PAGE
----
Ke$ha had a battalion of top-notch music creators behind her on her sophomore full-length Warrior, which debuted at #6 on the Billboard 200 the week of November 30th. One of her chief collaborators was ASCAP member Cirkut, a multi-talented writer/producer who's worked with Katy Perry, Britney Spears, Rihanna, Nicki Minaj, B.o.B, Lil Wayne and Taylor Swift, among others. We talked with Cirkut about Ke$ha's bold new direction and what it's like being a musical jack-of-all-trades.
How'd you get involved in the creation of Warrior?
It happened pretty organically. I had been working closely with Dr. Luke for over a year prior to the start of working on Warrior. We already had a bunch of tracks and ideas we had started together that we thought Ke$ha would like, and she did, so it just kind of started naturally. Before I knew it I was doing more than just one or two songs.
This is definitely a different record than Animal. How did Ke$ha explain the direction she wanted to go with it?
Ke$ha said from the beginning that she wanted to have more guitar-driven and rock-influenced songs on the album. Coming from a mostly electronic background, this was a refreshing change for me to get in a bit of different headspace and play with some different sounds. I learned a lot in the process. I wouldn't say a specific sound for the entire album was calculatedly decided beforehand, but everyone had great ideas and influences to contribute and it all started to take shape as we went along.
Ke$ha also wanted to let her voice be heard a bit more naturally this time. So her vocals were less processed on this album. People sometimes assume that when a singer uses Auto-Tune as an effect that they don't have a great voice - with Ke$ha, this is definitely not the case.
You're credited as both a songwriter and a producer on 12 songs on Warrior. Are those two separate processes for you? Or does it all happen at the same time?
Every song was different. For example, Luke and I might start a track, which could just be drums and some chords with a loose verse/pre/chorus arrangement. Then someone might have a melody for that track or an idea for another section, and the song starts to take shape. Other times, we might hear a chorus someone else has written, complete with lyrics and a concept already thought-out, build a track around it, write the rest of it and finish the song from there.
How did your role on Warrior differ from Dr. Luke's and the other producers'?
My role on this album wasn't really predetermined; it all just sort of fell into place and I adapted wherever necessary. One day I might be chopping up some crazy synth line, the next day I might be recording vocals with Ke$ha all day or helping with the rewriting of a verse lyric. This was a huge opportunity for me to improve and learn and do things outside my comfort zone. My strength is definitely in production, so I would say a lot of my time was spent on crafting songs and sounds, collaborating with different people and just grinding out putting in long hours to finish songs.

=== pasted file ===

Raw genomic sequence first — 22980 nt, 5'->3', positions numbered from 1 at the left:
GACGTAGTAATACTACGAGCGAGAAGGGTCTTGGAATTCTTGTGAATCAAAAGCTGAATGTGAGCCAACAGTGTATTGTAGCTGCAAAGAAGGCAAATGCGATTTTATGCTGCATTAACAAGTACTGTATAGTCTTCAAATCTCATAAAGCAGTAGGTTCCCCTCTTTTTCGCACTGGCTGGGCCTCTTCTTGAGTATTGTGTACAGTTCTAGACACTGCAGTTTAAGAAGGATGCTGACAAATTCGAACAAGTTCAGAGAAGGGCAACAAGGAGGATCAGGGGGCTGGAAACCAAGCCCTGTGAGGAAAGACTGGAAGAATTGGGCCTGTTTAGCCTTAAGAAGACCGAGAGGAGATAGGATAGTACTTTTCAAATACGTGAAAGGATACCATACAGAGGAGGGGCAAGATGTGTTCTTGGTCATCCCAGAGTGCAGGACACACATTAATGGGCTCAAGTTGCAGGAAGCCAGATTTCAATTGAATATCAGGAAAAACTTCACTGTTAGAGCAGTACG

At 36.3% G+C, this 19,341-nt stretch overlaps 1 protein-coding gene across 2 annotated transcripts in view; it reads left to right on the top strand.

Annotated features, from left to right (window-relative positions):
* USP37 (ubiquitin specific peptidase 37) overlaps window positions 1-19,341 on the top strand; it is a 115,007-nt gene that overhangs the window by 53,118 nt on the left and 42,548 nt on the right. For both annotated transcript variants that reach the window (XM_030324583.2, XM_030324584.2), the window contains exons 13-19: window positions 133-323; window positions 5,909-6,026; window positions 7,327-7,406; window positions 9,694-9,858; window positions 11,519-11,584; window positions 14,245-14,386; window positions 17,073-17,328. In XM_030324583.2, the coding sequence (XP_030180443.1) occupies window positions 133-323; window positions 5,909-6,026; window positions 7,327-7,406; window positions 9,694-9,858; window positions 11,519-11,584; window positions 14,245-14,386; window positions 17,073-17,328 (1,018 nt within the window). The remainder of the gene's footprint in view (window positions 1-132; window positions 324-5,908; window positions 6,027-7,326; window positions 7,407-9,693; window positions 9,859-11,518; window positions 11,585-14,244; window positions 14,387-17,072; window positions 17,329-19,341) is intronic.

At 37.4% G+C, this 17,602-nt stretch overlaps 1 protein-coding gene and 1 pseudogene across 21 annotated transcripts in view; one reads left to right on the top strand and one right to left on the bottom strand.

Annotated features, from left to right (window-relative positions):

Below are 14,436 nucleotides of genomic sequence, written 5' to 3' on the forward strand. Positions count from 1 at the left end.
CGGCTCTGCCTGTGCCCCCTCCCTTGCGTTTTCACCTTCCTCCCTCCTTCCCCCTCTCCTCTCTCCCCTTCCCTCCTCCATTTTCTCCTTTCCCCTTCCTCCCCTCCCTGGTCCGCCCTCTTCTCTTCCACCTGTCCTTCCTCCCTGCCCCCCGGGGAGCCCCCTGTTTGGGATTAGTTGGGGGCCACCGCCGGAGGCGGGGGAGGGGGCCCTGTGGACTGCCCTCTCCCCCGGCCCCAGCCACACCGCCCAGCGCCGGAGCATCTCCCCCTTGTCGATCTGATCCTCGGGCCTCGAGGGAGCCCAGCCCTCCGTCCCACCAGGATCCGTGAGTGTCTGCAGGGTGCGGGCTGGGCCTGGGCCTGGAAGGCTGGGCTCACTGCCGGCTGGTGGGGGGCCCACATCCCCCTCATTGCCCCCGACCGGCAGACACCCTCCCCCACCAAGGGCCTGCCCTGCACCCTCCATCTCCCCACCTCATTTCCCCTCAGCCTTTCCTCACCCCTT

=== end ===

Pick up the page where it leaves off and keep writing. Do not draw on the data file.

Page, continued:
Would you say there's some Cirkut "special sauce" on the album - something we can listen for that's uniquely your own style?
I just want to play a part in making great music. I try not to approach a song from the standpoint of "I have to put my stamp on this." I want to do (or not do) what's right for the song. If it needs to be super glitched-out or futuristic, then that's what I'll do. If it feels like it needs to be a single acoustic guitar and vocal, then that's what it'll be. I'd say most of the time I want to achieve a fat, punchy, fresh-sounding song that sounds incredible to the listener when it comes out of the speakers. If someone happens to say "Hey, that sounds like Cirkut," then that's just icing on the cake.
A lot of your past work has been straight-up pop. Warrior incorporates more rock rhythms and guitars than anything Ke$ha's done before. Was it a challenge to figure out how to make that work in a pop context?
Not really - you just have to work at it until it sounds right. I'm fortunate to be working with people who are really the best at what they do, so you have multiple people collaborating and different sets of ears, each with their own unique ideas and opinions on how to make it all work.
Were there any songs that went through significant revisions throughout the recording process?
Yes. We work on songs until we feel they're as close to perfect as possible or we've exhausted every option we can think of trying! The finishing stage of a song is always the least fun part, and requires discipline and perseverance. Once you know the potential something has, you let that motivate you and you don't stop until you've reached that goal. Listening back to a finished song feels great when you know you put all you've got into it.
How has being an ASCAP member impacted your music career?
Everyone at ASCAP has always been so supportive of my career. I'm thankful to be a member!
Read more about Cirkut at his Wikipedia page.
Follow Cirkut on Twitter: @_cirkut